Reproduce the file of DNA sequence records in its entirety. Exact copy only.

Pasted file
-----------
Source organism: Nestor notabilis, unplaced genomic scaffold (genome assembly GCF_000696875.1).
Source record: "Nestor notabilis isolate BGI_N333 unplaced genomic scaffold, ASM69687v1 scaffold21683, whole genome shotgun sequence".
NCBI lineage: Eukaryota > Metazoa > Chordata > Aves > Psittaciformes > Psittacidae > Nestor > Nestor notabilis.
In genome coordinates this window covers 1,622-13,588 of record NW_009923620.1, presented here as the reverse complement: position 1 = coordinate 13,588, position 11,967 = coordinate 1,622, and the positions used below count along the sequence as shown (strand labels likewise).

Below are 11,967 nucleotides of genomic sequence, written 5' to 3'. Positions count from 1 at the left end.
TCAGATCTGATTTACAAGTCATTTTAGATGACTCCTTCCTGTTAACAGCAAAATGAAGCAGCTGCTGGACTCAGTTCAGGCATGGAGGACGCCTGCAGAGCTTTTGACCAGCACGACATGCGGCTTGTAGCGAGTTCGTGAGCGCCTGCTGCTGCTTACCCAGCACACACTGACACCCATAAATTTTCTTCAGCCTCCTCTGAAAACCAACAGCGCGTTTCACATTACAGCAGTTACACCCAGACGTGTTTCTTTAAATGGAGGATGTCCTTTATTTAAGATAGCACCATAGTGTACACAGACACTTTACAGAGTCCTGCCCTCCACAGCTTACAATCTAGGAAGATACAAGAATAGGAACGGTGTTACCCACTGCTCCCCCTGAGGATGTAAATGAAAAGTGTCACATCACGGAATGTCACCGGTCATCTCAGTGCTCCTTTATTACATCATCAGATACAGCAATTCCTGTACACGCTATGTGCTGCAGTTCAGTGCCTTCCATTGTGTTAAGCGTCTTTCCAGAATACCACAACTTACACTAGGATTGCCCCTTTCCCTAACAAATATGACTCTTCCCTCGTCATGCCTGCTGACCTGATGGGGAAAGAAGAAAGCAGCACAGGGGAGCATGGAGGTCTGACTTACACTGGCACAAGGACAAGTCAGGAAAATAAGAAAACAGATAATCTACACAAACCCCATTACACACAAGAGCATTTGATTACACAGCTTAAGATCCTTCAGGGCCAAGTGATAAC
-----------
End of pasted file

Source organism: Nestor notabilis, unplaced genomic scaffold (genome assembly GCF_000696875.1).
Source record: "Nestor notabilis isolate BGI_N333 unplaced genomic scaffold, ASM69687v1 scaffold21683, whole genome shotgun sequence".
NCBI lineage: Eukaryota > Metazoa > Chordata > Aves > Psittaciformes > Psittacidae > Nestor > Nestor notabilis.
In genome coordinates this window covers 1,622-13,588 of record NW_009923620.1, presented here as the reverse complement: position 1 = coordinate 13,588, position 11,967 = coordinate 1,622, and the positions used below count along the sequence as shown (strand labels likewise).

Below are 11,967 nucleotides of genomic sequence, written 5' to 3'. Positions count from 1 at the left end.
TCAGATCTGATTTACAAGTCATTTTAGATGACTCCTTCCTGTTAACAGCAAAATGAAGCAGCTGCTGGACTCAGTTCAGGCATGGAGGACGCCTGCAGAGCTTTTGACCAGCACGACATGCGGCTTGTAGCGAGTTCGTGAGCGCCTGCTGCTGCTTACCCAGCACACACTGACACCCATAAATTTTCTTCAGCCTCCTCTGAAAACCAACAGCGCGTTTCACATTACAGCAGTTACACCCAGACGTGTTTCTTTAAATGGAGGATGTCCTTTATTTAAGATAGCACCATAGTGTACACAGACACTTTACAGAGTCCTGCCCTCCACAGCTTACAATCTAGGAAGATACAAGAATAGGAACGGTGTTACCCACTGCTCCCCCTGAGGATGTAAATGAAAAGTGTCACATCACGGAATGTCACCGGTCATCTCAGTGCTCCTTTATTACATCATCAGATACAGCAATTCCTGTACACGCTATGTGCTGCAGTTCAGTGCCTTCCATTGTGTTAAGCGTCTTTCCAGAATACCACAACTTACACTAGGATTGCCCCTTTCCCTAACAAATATGACTCTTCCCTCGTCATGCCTGCTGACCTGATGGGGAAAGAAGAAAGCAGCACAGGGGAGCATGGAGGTCTGACTTACACTGGCACAAGGACAAGTCAGGAAAATAAGAAAACAGATAATCTACACAAACCCCATTACACACAAGAGCATTTGATTACACAGCTTAAGATCCTTCAGGGCCAAGTGATAAC